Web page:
Second, since the government will have to fail one or several institutions, they will then need to act. Action will likely take the form of converting their shares to common shares, and removing the current leadership- to give the impression that the government is in charge of the circumstances and has punished those who put the insitution in the bad financial position. Whatever actions the government takes after this, who knows? Likely, they will dither over how to handle bad assets and will institute all manner of regulations over the institutions’ lending policies, the goal of which will be to flood more credit into the market. In my view, this will all lead to bumbling failure down the road and immense controversy, on par with the AIG bonus controversies from a few short weeks ago.
But the reason I am interested in the events documented in the first paragraph of this missive is that financial institutions are growing extremely apprehensive about the continued government encroachment into their industry. The turning point of their opinions was clearly the announcement of Barack Obama’s pay restrictions on executives. This has only been pushed further by the AIG bonus snaffoo and the confiscatory tax on those bonuses that the House of Representatives tried to pass. The firing of Richard Wagoner and the threats by Administration officials to replace bank executives were also unhelpful.
In the end, I am not surprised banks are turning away from the government intrusion. Private markets always resist regulation- or find ways to creatively get around it. If the web of regulation becomes too tight, then the Great Depression showed us that private capital generally retreats, with lasting and brutal effects on the economy.
I am actually glad the banks are resisting and hope they continue to do so. I would be pleased to hear more about private inititatives to remedy bad assets and recapitalize banks. For instance, I was happy to learn that Goldman Sachs has been considering a stock offering to raise capital and pay back their TARP funds sooner, so that they can get out from under the government’s thumb.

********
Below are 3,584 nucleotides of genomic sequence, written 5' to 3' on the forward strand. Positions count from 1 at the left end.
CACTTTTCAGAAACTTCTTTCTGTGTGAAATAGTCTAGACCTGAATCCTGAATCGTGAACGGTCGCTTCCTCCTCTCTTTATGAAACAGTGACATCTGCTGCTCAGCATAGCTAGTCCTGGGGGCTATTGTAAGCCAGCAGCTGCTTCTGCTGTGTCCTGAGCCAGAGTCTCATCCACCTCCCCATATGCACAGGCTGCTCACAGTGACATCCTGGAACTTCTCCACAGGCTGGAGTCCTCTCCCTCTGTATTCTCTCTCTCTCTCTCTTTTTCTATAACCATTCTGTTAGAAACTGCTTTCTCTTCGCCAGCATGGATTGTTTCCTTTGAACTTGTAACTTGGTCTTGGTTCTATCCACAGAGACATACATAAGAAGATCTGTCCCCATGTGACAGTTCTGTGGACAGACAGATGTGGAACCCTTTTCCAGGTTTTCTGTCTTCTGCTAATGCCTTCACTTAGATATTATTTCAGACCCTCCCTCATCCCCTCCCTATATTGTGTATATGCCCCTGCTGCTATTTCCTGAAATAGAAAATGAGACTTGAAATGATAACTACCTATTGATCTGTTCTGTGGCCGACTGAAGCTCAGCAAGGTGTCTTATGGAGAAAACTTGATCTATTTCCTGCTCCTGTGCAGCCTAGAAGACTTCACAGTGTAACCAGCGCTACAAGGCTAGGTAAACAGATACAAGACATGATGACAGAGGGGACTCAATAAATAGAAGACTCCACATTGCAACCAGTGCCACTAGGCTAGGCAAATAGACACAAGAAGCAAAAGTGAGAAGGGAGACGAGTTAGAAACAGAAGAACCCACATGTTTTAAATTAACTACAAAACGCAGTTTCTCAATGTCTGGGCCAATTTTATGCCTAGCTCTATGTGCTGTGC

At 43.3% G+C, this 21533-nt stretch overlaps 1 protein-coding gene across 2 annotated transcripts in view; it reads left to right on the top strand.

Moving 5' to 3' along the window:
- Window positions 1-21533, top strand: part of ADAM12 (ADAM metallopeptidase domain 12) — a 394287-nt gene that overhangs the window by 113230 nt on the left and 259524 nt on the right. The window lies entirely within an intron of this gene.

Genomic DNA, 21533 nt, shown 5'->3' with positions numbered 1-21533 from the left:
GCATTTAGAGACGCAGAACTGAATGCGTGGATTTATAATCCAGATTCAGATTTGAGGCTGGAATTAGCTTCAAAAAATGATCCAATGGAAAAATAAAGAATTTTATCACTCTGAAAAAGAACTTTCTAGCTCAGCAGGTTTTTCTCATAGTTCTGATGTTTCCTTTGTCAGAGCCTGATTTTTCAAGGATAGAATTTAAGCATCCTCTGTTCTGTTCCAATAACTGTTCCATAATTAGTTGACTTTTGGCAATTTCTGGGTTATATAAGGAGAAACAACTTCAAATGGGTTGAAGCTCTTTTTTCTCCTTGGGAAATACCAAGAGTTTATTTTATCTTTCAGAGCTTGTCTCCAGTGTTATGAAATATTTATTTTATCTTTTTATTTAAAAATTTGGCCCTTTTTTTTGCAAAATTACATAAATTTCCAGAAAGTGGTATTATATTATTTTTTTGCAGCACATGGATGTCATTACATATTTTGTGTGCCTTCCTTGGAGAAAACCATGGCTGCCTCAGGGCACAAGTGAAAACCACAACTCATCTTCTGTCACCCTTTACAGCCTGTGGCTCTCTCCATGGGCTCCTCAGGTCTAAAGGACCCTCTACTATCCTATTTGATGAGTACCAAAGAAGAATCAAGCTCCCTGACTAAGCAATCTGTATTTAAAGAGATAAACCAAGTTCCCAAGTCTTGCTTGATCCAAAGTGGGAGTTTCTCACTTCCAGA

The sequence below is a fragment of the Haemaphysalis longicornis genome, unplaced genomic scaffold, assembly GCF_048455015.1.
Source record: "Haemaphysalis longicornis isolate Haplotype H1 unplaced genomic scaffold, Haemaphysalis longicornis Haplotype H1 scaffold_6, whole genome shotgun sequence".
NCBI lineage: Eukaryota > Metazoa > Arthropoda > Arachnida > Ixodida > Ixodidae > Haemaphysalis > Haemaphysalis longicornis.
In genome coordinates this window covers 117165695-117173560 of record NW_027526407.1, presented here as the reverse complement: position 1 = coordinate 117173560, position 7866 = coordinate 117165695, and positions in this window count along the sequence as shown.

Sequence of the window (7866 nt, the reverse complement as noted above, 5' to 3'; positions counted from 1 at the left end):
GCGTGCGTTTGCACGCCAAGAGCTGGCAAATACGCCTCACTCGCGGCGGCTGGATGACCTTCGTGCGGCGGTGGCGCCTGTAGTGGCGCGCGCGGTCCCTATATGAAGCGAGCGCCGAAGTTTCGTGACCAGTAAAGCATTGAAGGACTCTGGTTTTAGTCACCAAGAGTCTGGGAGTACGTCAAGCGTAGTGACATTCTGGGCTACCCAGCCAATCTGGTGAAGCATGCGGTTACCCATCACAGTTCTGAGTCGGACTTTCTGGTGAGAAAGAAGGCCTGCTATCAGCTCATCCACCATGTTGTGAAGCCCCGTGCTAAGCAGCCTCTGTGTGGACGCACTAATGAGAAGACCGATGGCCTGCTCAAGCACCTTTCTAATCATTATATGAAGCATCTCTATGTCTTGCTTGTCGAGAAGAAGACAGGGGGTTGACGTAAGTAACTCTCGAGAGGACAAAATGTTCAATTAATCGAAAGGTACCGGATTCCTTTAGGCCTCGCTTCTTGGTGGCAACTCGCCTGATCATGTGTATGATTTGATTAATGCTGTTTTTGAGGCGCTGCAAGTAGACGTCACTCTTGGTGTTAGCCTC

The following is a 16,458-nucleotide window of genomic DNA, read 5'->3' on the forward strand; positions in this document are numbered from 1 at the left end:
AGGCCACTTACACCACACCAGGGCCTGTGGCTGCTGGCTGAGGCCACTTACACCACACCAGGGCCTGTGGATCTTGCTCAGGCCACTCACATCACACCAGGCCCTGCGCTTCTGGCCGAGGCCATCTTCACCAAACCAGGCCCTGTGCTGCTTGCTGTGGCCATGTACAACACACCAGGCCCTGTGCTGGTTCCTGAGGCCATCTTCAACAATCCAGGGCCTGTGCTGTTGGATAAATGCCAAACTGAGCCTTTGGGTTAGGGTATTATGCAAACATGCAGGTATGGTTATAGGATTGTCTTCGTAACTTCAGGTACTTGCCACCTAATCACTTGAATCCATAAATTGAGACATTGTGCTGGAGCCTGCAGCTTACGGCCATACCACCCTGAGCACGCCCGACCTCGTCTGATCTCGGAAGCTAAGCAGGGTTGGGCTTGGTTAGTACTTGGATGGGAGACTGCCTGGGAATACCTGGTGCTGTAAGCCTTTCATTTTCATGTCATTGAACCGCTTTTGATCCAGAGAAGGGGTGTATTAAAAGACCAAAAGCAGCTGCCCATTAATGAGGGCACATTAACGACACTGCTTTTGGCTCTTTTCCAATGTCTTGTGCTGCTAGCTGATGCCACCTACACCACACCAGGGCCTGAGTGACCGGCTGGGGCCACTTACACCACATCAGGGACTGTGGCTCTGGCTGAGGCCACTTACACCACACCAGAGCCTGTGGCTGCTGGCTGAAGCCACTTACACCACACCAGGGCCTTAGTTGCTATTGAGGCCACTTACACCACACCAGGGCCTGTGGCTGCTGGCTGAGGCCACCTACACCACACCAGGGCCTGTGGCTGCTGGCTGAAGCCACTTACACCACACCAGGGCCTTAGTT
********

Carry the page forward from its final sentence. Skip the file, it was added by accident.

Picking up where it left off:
Haters of free markets probably do not like these moves by the banks to get out from under government control, but I love them. They are incredibly less expensive to the taxpayer and I think will benefit the long-term health of the economy because the financial markets will be allowed to weather the storm of their own mistakes on their own, learning valuable lessons. This should also reduce the likelihood of future moral hazard being spawned by the perception that government will always bailout institutions deemed “too big to fail.”
But if I am wrong- and if government recapitalization is what is needed- then I stand by my previous argument that one of Barack Obama’s worst moves yet was to announce the pay restrictions on banking executives. It is only going to make his Administration’s efforts to recapitalize the system that much more painful and difficult. I have not read enough about it, but I have got to imagine participation in PPIP is less than stellar to this point. Regardless of what happens with the stress tests, Tim Geithner is going to get his competence questioned even more, if PPIP fails to pan out.